Categories > TV > House

Only The Lonely

by cryptictac 1 review

It's one thing to be lonely; it's quite another to have to deal with the lonely.

Category: House - Rating: PG - Genres: Angst - Characters: Gregory House, James Wilson - Warnings: [!] - Published: 2006-04-17 - Updated: 2006-04-17 - 1085 words - Complete

Disclaimer: Me =/= David Shore.


Only The Lonely
by Cryptictac

"Jimmy," was the first thing House slurred the moment he heard the front door open. The sound of him banging the near-empty bottle of scotch onto the coffee table filled the apartment; Wilson closing the door firmly behind him promptly followed in echo.

Such a hollow echo, too.

"House," he heard Wilson say, though his mind was so foggy it sounded like Wilson was a million miles away. If he'd been able to actually pay any attention he would have noted the distinctly guarded tone of concern mixed with equal parts of irritability in Wilson's voice.

"Jimmy," House repeated again, mainly because it was too much of an effort to say anything else. Wilson was too hard to say; Jimmy easily rolled off the tongue whether he was drunk or not, and didn't require pronunciation like a string of words would have.

Besides. With alcohol, words were usually foolish things.

There was a thick pause that was filled with drunken buzzing resonating in House's head. Not that House was particularly aware of it; he was too busy trying to negotiate between the want to grab his cane and stand up, and actually being physically able to.

"Are you drunk?" Wilson demanded as House decided to give taking a swipe at his cane a go. God, it was amazing how far away Wilson sounded.

"Jus'abit," was House's jumbled response. It was also amazing how hard it was to get his hand to make contact with the cane. House couldn't work out if there were actually three canes in front of him or if he was merely seeing triple.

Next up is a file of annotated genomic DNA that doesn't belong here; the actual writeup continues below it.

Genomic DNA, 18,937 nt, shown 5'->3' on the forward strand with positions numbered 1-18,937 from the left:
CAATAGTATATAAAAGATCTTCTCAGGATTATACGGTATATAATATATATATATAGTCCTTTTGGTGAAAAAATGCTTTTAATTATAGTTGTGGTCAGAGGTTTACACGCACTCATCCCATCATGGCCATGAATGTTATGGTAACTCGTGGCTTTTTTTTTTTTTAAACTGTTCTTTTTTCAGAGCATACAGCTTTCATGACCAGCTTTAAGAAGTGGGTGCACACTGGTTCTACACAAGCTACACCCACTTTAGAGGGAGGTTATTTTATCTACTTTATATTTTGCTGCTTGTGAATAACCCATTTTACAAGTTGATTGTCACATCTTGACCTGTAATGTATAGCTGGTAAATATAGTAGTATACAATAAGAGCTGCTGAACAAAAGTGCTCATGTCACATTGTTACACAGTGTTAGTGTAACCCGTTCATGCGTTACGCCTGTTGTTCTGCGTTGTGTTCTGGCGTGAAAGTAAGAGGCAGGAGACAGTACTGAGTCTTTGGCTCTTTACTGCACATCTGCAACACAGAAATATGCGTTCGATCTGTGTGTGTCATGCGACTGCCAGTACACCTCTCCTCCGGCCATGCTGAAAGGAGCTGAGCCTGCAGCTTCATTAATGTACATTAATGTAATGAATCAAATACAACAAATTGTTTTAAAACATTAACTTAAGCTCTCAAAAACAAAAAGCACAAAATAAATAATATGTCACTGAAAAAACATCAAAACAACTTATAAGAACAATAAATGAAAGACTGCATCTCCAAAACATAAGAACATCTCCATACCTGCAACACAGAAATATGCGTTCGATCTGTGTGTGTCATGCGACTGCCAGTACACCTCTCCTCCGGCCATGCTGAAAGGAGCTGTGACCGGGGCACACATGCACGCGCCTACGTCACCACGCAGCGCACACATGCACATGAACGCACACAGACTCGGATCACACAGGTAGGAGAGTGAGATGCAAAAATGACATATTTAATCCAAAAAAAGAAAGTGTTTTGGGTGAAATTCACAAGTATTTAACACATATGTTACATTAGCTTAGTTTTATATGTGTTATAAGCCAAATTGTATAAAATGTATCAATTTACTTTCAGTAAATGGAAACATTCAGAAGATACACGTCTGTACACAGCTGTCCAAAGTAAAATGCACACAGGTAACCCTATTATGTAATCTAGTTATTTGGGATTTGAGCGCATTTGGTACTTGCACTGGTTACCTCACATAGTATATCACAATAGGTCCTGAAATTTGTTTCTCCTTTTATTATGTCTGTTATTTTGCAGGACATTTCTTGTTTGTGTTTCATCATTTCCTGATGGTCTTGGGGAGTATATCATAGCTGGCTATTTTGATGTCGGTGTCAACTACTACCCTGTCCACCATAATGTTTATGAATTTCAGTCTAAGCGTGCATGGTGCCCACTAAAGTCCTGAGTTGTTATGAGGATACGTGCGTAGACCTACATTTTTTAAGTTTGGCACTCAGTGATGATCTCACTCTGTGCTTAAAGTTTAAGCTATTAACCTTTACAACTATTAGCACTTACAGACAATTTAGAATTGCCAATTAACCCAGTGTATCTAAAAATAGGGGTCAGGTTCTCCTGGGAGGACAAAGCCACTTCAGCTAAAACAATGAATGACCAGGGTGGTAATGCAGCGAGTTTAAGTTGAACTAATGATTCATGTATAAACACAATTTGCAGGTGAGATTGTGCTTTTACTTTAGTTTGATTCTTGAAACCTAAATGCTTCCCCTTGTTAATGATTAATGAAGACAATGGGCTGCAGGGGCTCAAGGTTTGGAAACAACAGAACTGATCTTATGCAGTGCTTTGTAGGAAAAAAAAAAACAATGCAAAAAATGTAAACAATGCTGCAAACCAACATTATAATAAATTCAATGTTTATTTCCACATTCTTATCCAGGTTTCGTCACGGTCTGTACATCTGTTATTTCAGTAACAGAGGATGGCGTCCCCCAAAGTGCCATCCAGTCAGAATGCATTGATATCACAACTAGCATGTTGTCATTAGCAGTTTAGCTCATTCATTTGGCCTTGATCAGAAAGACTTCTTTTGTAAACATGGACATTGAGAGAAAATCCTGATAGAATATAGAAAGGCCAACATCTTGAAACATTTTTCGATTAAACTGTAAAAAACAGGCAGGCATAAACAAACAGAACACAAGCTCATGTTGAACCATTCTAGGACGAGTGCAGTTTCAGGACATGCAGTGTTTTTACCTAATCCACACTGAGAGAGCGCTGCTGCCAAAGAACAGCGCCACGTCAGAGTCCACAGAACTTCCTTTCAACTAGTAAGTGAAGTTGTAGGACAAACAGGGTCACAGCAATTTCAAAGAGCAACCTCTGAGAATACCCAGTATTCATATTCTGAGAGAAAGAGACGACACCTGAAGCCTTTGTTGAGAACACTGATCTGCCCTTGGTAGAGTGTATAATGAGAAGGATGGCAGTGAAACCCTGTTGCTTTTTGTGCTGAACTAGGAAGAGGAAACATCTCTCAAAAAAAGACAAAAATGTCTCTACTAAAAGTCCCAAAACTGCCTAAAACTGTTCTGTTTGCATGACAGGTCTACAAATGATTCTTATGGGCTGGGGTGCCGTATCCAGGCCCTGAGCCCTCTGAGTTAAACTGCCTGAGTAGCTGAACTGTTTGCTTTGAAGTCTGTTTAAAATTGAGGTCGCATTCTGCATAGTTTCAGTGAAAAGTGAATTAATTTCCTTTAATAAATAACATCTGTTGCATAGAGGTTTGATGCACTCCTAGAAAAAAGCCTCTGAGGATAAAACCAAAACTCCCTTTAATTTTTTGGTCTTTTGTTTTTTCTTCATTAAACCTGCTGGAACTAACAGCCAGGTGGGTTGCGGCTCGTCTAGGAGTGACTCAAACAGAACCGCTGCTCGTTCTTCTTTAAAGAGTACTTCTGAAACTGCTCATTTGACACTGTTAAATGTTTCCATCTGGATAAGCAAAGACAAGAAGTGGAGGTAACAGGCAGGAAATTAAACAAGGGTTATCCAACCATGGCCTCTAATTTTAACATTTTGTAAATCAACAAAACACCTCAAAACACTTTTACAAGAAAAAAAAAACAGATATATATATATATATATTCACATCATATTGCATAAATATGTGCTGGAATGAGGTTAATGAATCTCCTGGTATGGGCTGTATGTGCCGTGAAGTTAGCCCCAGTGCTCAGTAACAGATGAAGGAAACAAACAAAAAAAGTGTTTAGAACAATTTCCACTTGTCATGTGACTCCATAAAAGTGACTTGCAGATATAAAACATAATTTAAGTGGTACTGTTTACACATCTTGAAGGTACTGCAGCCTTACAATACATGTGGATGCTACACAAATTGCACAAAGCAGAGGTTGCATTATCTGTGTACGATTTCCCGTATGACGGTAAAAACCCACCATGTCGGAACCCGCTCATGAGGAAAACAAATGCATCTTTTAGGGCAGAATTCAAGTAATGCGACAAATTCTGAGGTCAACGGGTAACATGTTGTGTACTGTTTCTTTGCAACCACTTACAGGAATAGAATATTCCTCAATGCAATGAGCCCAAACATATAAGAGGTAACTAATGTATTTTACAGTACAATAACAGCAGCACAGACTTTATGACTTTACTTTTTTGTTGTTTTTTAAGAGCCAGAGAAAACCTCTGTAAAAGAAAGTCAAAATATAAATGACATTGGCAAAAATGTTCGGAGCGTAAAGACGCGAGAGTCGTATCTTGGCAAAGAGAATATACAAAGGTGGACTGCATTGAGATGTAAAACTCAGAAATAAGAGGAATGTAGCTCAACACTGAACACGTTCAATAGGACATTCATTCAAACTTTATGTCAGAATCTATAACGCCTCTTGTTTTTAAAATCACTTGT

"Just a bit," Wilson echoed disbelievingly. In between attempts to snatch his cane, House managed a glance in Wilson's direction and, one eye screwed shut so he could see one of Wilson and not two or three, he saw that his friend was doing the typical disapproving thing with his hands on his hips. "This is how you plan on making my last night in your apartment? By being drunk? Miserable? Annoying?"

House had managed to finally take a hold of his cane and, once his feet found purchase on the floor, he unsteadily stood up and began to stagger around the sofa to Wilson.

"What, is this punishment for the fact that I won't be around anymore to wash your dishes?" Wilson continued, seemingly unfazed by how drunk House actually was. If House's mind was less clouded by alcohol, he'd have picked up the fact that the reason why Wilson was being tetchy was because he truly didn't want to move into his own place, on his own. And because of that, he just wanted to enjoy this one last night before he went back to living a lonely life.

Lonely. Just like House.

Screwing his face up, House held a finger up to his lips in shushing gesture. The whole room felt like it was tilting sharply to the left and it took every ounce of concentration for House not to stumble over his own feet or lose focus of the direction he was headed, which was towards Wilson.